Any inferior displacement of a tonsil below the basion-opisthion reference line in adolescents should be regarded as abnormal[13]. Tonsillar ectopia is defined as any inferior displacement of the tonsils[14] or such displacement with an extent within 5 mm when it is located below the foramen magnum[15]. Tonsillar ectopia, encompassing slight descent of the cerebellar tonsils and Chiari type I malformation, is observed routinely in older children and adults and is believed to be an acquired form of the Chiari malformations. This entity is different from the other Chiari malformations in that hydrocephalus plays no role in its evolution. More likely it is a disorder of para-axial mesoderm, characterized by posterior fossa hypoplasia and content overcrowding, and not an embryologic anomaly of neuroectoderm[16]. Tonsillar ectopia is a potentially remediable anomaly which may first produce symptoms in adult life. In these cases diagnosis depends on radiological contrast studies; in particular it is important to examine the cervical canal in prone and supine positions[17].

The incidence of Chiari type I malformation ranges from less than 1% to 3%. The occipital and exertional headache associated with this malformation can be observed in subjects who have new-onset tonsillar ectopia resulting from repeated lumbar puncture, idiopathic intracranial hypotension, lumboperitoneal shunting or spontaneous development. This new-onset headache can remit with return to normal tonsil positioning. The degree of posterior fossa hypoplasia and decrement of CSF flow velocity are important factors determining the clinical significance of tonsillar ectopia[16].

Cousins and Haughton[18] found 33% greater average total magnitude of tonsillar motion through the cardiac cycle in patients with Chiari type I malformation (0.57 mm) than in controls (0.43 mm). Tonsillar motion was 0.61 mm in patients with syringomyelia and 0.50 mm in those without it (22% difference). Suggested causal mechanisms of tonsillar herniation in patients with Chiari type I and type II malformations include cranial constriction, cranial settling, spinal cord tethering, intracranial hypertension and intraspinal hypotension[19]. Additionally, pre-existing structural abnormalities in the posterior fossa may constitute an important factor in the development of tonsillar herniation following supratentorial shunts[20].

In idiopathic scoliosis patients the position of the tonsil is significantly lower and also asymptomatic Chiari type I malformation is frequently reported in these patients[13]. Tonsillar ectopia with an extent >2 mm in adolescent idiopathic scoliosis patients should be regarded as abnormal[15]. These patients have a higher prevalence of tonsillar ectopia than controls[15]. Furthermore, scoliosis could be an important manifestation of subclinical tonsillar herniation[13].

Posterior fossa tumours frequently present with raised intracranial pressure and may cause tonsillar herniation. Muzumdar and Ventureyra[21] described an uncommon case of a pilocytic astrocytoma of the vermis in a 13-year-old girl who presented with clinical features of progressively worsening raised intracranial pressure, secondary tonsillar herniation and cervical syringomyelia. The cerebellar tonsils herniated down to the C2 level and there was a centrally located syrinx from C2-T1. The tumour was resected and at follow-up (three months later) MRI demonstrated total resolution of tonsillar herniation and syringomyelia. Further, Fujimoto et al.[22] presented a case of dysembryoplastic neuroepithelial tumours (multiple cystic lesions on MRI, grey multinodular gelatinous lesions in pathological examination) in the cerebellum and brainstem of a 44-year-old woman, including the right tonsil.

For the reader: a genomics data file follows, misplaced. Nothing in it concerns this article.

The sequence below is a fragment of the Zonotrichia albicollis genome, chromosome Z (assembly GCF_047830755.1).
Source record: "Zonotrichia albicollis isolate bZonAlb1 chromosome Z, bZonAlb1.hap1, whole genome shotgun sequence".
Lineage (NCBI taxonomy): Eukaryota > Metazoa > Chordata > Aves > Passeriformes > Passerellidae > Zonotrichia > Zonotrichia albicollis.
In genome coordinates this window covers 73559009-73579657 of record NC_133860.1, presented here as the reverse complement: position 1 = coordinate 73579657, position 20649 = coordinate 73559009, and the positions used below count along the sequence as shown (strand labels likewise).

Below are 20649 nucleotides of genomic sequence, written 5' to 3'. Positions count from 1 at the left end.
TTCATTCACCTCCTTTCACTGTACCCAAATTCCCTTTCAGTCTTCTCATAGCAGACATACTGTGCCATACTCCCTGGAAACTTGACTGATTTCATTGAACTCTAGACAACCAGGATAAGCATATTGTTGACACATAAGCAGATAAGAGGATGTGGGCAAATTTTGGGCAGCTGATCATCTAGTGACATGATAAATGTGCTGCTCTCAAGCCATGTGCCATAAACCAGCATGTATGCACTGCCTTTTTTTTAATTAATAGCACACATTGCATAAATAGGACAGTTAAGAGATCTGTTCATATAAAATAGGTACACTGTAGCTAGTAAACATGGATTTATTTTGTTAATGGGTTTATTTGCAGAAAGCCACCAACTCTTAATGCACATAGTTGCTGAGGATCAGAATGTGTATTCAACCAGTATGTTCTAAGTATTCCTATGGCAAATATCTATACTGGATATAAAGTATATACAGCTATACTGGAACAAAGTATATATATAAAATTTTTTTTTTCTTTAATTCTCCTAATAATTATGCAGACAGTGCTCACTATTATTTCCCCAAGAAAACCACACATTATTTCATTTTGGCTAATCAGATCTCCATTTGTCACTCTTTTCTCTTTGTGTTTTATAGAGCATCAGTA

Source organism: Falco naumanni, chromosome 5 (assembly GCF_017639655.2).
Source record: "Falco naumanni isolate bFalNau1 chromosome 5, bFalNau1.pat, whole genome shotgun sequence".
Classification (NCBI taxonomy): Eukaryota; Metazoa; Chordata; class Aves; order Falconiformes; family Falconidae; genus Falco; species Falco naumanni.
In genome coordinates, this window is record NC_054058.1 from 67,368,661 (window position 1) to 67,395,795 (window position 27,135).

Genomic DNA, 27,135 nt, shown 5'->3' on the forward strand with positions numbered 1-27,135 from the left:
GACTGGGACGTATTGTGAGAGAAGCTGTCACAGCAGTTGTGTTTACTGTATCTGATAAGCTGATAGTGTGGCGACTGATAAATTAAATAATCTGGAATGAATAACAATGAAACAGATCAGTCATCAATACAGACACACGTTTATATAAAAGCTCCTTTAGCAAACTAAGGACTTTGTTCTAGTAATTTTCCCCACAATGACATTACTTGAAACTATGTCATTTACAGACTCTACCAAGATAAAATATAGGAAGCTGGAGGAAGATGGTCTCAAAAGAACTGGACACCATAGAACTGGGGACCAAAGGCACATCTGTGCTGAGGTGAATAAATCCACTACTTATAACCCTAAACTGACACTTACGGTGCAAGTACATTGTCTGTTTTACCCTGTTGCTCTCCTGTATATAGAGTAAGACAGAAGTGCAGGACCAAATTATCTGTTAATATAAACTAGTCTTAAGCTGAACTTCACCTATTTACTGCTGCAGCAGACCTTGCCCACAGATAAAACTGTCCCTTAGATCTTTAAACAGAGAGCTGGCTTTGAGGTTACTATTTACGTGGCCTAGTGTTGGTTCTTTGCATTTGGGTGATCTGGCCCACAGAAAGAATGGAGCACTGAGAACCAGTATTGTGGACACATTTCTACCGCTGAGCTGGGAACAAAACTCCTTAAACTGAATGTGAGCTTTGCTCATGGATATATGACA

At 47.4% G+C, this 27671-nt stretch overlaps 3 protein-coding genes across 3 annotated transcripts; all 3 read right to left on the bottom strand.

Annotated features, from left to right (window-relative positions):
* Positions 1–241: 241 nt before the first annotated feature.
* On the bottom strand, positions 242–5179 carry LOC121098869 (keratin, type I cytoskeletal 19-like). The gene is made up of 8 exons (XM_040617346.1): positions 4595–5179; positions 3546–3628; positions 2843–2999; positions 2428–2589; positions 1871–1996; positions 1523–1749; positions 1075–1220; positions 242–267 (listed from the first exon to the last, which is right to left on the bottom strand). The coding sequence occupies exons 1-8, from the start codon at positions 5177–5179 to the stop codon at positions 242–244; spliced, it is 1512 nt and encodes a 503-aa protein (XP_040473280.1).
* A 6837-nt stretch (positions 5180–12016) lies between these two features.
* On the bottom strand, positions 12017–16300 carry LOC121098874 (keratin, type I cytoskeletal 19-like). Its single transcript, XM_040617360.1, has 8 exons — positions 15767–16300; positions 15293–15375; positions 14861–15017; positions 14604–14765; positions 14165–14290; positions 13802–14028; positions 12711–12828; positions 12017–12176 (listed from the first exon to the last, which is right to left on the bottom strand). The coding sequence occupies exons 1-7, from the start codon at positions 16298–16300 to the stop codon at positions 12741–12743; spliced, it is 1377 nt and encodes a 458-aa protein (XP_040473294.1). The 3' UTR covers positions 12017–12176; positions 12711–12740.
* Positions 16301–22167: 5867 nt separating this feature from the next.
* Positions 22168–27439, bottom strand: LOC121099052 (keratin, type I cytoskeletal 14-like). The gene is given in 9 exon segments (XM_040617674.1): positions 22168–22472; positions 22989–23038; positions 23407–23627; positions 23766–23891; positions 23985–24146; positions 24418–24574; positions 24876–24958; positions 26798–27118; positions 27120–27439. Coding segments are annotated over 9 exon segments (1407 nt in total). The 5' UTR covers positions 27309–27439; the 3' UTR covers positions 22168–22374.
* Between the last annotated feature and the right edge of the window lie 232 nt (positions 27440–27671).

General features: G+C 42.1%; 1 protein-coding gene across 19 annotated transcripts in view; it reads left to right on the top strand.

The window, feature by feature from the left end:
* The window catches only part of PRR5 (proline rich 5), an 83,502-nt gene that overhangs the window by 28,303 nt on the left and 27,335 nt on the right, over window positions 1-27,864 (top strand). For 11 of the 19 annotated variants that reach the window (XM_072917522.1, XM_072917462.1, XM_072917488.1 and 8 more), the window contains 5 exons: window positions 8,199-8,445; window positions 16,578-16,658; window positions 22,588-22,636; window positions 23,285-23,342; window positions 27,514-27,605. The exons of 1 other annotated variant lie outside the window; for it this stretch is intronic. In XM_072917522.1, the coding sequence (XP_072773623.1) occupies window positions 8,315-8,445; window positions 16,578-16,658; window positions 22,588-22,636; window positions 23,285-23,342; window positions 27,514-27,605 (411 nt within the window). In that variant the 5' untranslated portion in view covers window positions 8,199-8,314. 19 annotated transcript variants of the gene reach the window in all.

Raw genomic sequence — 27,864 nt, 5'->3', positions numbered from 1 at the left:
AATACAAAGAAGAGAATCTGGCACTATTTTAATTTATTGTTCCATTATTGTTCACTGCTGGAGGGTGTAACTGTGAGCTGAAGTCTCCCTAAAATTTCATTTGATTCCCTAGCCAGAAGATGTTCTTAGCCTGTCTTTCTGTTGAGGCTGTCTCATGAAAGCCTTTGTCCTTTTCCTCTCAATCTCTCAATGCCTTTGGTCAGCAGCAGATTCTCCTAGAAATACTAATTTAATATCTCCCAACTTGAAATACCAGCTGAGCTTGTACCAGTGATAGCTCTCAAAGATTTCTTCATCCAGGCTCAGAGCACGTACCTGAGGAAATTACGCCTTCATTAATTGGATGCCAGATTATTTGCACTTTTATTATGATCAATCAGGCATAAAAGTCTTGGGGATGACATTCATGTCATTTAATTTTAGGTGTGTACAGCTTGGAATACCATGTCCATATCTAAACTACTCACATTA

Hosomi et al.[23] reported a 66-year-old man with small multiple cerebellar infarcts affecting the tonsil and nodulus (detected by diffusion MRI), who complained of headache, vertigo, vomiting and chest oppression sensation. He could not walk veering to right and spontaneous contralateral horizontal nystagmus was noted. Tsuyuguchi[24] also reported a case of cerebellar tonsil infarction diagnosed with MRI. Table 1 summarises the main clinical conditions able to affect the position of the cerebellar tonsil.

Table 1

Main clinical conditions able to affect the position of the cerebellar tonsil.

Surgery

The tonsillomedullary and telovelotonsillar segments of the PICA are the most important vessels encountered in the transcerebellomedullary fissure approach to the fourth ventricle[25]. Ucerler et al.[25] observed the passing of the tonsillomedullary PICA segment through the cerebellomedullary fissure to be placed superior to the tonsil in 5%, at the level of the upper pole of the tonsil in 17.5%, at the middle of the tonsil in 37.5% and at the level of the lower pole of the tonsil in 37.5% of specimens. A thorough understanding of the relationship of the PICA branches to the cerebellar tonsils is prerequisite for surgery in and around the fourth ventricle[25].

The tonsillouveal fissure approach, for tumours of the fourth ventricle, aims to avoid division of the inferior vermis. According to the median inferior suboccipital cerebellomedullary fissure approach (telovelar approach), the trajectory to the fourth ventricle is made through the vallecula and microsurgical opening of the arachnoidal layers allows the separation of the two tonsils and provides access to the tonsillouveal sulcus, which is located between the uvula and nodulus[26].

Shigeno et al.[27] reported the use of the lateral approach to the fourth ventricle to remove an incidentally found arteriovenous malformation of the inferior medullary velum. A wide posterior fossa craniotomy was performed to move the cerebellar tonsil laterally with C1 laminectomy. The tela chroidea and inferior medullary velum, the two main sheets of tissue that form the lower half of the roof of the fourth ventricle can be exposed by gently displacing the tonsils laterally without splitting the vermis. Both the cerebellomedullary and tonsillouveal spaces were exposed. Because the lateral cerebellomedullary cistern was also exposed, the moving of the cerebellar tonsil in a lateral direction was easy to do without injuring the cerebellar tissues[27].